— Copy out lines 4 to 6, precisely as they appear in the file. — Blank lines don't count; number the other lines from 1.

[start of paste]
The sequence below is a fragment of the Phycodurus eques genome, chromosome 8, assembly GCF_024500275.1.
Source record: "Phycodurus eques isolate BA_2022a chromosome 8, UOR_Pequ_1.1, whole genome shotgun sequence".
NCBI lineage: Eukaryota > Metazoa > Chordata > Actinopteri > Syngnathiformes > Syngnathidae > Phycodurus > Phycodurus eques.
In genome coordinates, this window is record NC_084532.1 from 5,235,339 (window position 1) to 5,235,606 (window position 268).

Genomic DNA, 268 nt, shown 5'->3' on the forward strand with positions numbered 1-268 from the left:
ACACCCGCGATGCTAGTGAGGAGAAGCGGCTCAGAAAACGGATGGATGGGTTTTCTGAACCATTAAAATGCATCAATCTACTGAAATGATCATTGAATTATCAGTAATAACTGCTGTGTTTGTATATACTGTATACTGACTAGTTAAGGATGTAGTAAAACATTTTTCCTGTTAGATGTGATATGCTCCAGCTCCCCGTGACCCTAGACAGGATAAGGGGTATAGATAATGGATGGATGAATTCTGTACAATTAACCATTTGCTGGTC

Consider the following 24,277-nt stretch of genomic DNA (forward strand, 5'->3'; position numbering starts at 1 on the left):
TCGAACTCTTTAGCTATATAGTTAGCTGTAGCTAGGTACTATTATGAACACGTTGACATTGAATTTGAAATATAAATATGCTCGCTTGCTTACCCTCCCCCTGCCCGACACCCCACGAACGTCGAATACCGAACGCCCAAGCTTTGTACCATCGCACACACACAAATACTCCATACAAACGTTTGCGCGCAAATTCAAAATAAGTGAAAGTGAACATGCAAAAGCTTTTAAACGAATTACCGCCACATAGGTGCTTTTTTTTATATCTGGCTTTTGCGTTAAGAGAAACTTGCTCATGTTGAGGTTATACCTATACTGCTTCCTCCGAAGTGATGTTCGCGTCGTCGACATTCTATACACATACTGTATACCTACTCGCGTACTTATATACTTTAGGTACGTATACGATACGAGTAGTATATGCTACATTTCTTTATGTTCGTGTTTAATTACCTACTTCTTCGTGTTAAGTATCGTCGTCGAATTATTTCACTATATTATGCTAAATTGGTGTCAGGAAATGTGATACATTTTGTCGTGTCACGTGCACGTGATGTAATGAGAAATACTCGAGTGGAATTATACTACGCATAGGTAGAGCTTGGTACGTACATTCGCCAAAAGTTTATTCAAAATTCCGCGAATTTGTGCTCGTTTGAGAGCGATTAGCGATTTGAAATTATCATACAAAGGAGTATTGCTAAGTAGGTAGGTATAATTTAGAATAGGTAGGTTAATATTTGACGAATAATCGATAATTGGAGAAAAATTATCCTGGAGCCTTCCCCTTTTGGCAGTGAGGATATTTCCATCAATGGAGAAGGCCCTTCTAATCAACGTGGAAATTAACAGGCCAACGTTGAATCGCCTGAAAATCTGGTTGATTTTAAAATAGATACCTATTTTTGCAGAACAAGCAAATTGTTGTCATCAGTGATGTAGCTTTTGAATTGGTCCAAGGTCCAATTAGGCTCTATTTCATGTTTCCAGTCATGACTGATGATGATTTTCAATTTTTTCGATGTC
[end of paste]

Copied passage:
In genome coordinates, this window is record NC_084532.1 from 5,235,339 (window position 1) to 5,235,606 (window position 268).

Genomic DNA, 268 nt, shown 5'->3' on the forward strand with positions numbered 1-268 from the left:
ACACCCGCGATGCTAGTGAGGAGAAGCGGCTCAGAAAACGGATGGATGGGTTTTCTGAACCATTAAAATGCATCAATCTACTGAAATGATCATTGAATTATCAGTAATAACTGCTGTGTTTGTATATACTGTATACTGACTAGTTAAGGATGTAGTAAAACATTTTTCCTGTTAGATGTGATATGCTCCAGCTCCCCGTGACCCTAGACAGGATAAGGGGTATAGATAATGGATGGATGAATTCTGTACAATTAACCATTTGCTGGTC